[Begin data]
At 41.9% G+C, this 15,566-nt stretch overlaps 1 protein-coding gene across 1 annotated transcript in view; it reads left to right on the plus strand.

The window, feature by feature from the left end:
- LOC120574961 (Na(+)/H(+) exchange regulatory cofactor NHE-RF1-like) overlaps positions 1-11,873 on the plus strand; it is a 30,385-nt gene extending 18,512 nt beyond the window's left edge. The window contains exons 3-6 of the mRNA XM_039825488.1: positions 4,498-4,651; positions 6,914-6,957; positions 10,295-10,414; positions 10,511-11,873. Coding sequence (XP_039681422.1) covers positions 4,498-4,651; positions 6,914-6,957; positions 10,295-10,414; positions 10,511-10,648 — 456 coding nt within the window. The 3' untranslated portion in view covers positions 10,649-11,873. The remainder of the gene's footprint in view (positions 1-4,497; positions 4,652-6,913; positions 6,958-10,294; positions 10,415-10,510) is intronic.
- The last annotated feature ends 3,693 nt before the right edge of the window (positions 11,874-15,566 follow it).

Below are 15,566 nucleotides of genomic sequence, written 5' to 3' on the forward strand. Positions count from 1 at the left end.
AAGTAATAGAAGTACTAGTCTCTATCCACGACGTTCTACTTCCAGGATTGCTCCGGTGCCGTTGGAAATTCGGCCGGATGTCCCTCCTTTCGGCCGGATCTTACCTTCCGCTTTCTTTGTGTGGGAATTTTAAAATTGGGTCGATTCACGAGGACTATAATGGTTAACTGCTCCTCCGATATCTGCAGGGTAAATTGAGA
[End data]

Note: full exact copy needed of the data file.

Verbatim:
At 41.9% G+C, this 15,566-nt stretch overlaps 1 protein-coding gene across 1 annotated transcript in view; it reads left to right on the plus strand.

The window, feature by feature from the left end:
- LOC120574961 (Na(+)/H(+) exchange regulatory cofactor NHE-RF1-like) overlaps positions 1-11,873 on the plus strand; it is a 30,385-nt gene extending 18,512 nt beyond the window's left edge. The window contains exons 3-6 of the mRNA XM_039825488.1: positions 4,498-4,651; positions 6,914-6,957; positions 10,295-10,414; positions 10,511-11,873. Coding sequence (XP_039681422.1) covers positions 4,498-4,651; positions 6,914-6,957; positions 10,295-10,414; positions 10,511-10,648 — 456 coding nt within the window. The 3' untranslated portion in view covers positions 10,649-11,873. The remainder of the gene's footprint in view (positions 1-4,497; positions 4,652-6,913; positions 6,958-10,294; positions 10,415-10,510) is intronic.
- The last annotated feature ends 3,693 nt before the right edge of the window (positions 11,874-15,566 follow it).

Below are 15,566 nucleotides of genomic sequence, written 5' to 3' on the forward strand. Positions count from 1 at the left end.
AAGTAATAGAAGTACTAGTCTCTATCCACGACGTTCTACTTCCAGGATTGCTCCGGTGCCGTTGGAAATTCGGCCGGATGTCCCTCCTTTCGGCCGGATCTTACCTTCCGCTTTCTTTGTGTGGGAATTTTAAAATTGGGTCGATTCACGAGGACTATAATGGTTAACTGCTCCTCCGATATCTGCAGGGTAAATTGAGA